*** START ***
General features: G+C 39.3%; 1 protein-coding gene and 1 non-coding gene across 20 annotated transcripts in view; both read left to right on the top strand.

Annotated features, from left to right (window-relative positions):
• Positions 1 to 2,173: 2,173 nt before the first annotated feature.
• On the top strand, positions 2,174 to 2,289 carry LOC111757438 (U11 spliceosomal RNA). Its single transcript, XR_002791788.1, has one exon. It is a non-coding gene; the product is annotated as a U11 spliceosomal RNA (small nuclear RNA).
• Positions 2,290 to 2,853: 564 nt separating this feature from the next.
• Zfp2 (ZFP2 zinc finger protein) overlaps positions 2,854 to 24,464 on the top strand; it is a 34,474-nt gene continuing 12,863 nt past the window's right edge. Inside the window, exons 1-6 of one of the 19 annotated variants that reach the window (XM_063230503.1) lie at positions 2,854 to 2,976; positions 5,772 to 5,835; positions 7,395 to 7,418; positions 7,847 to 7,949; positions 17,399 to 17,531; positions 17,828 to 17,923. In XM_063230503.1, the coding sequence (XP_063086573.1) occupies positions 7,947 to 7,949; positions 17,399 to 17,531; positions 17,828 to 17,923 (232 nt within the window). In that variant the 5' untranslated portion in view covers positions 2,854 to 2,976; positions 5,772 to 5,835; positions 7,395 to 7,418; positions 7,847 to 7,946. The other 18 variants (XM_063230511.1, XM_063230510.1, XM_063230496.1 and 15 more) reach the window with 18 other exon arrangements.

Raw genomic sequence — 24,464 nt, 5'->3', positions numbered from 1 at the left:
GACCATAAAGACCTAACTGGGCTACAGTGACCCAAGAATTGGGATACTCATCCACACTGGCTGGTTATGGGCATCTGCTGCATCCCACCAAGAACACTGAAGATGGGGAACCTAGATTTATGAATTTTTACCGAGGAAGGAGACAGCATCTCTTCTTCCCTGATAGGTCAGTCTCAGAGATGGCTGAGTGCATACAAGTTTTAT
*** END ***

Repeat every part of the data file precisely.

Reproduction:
General features: G+C 39.3%; 1 protein-coding gene and 1 non-coding gene across 20 annotated transcripts in view; both read left to right on the top strand.

Annotated features, from left to right (window-relative positions):
• Positions 1 to 2,173: 2,173 nt before the first annotated feature.
• On the top strand, positions 2,174 to 2,289 carry LOC111757438 (U11 spliceosomal RNA). Its single transcript, XR_002791788.1, has one exon. It is a non-coding gene; the product is annotated as a U11 spliceosomal RNA (small nuclear RNA).
• Positions 2,290 to 2,853: 564 nt separating this feature from the next.
• Zfp2 (ZFP2 zinc finger protein) overlaps positions 2,854 to 24,464 on the top strand; it is a 34,474-nt gene continuing 12,863 nt past the window's right edge. Inside the window, exons 1-6 of one of the 19 annotated variants that reach the window (XM_063230503.1) lie at positions 2,854 to 2,976; positions 5,772 to 5,835; positions 7,395 to 7,418; positions 7,847 to 7,949; positions 17,399 to 17,531; positions 17,828 to 17,923. In XM_063230503.1, the coding sequence (XP_063086573.1) occupies positions 7,947 to 7,949; positions 17,399 to 17,531; positions 17,828 to 17,923 (232 nt within the window). In that variant the 5' untranslated portion in view covers positions 2,854 to 2,976; positions 5,772 to 5,835; positions 7,395 to 7,418; positions 7,847 to 7,946. The other 18 variants (XM_063230511.1, XM_063230510.1, XM_063230496.1 and 15 more) reach the window with 18 other exon arrangements.

Raw genomic sequence — 24,464 nt, 5'->3', positions numbered from 1 at the left:
GACCATAAAGACCTAACTGGGCTACAGTGACCCAAGAATTGGGATACTCATCCACACTGGCTGGTTATGGGCATCTGCTGCATCCCACCAAGAACACTGAAGATGGGGAACCTAGATTTATGAATTTTTACCGAGGAAGGAGACAGCATCTCTTCTTCCCTGATAGGTCAGTCTCAGAGATGGCTGAGTGCATACAAGTTTTAT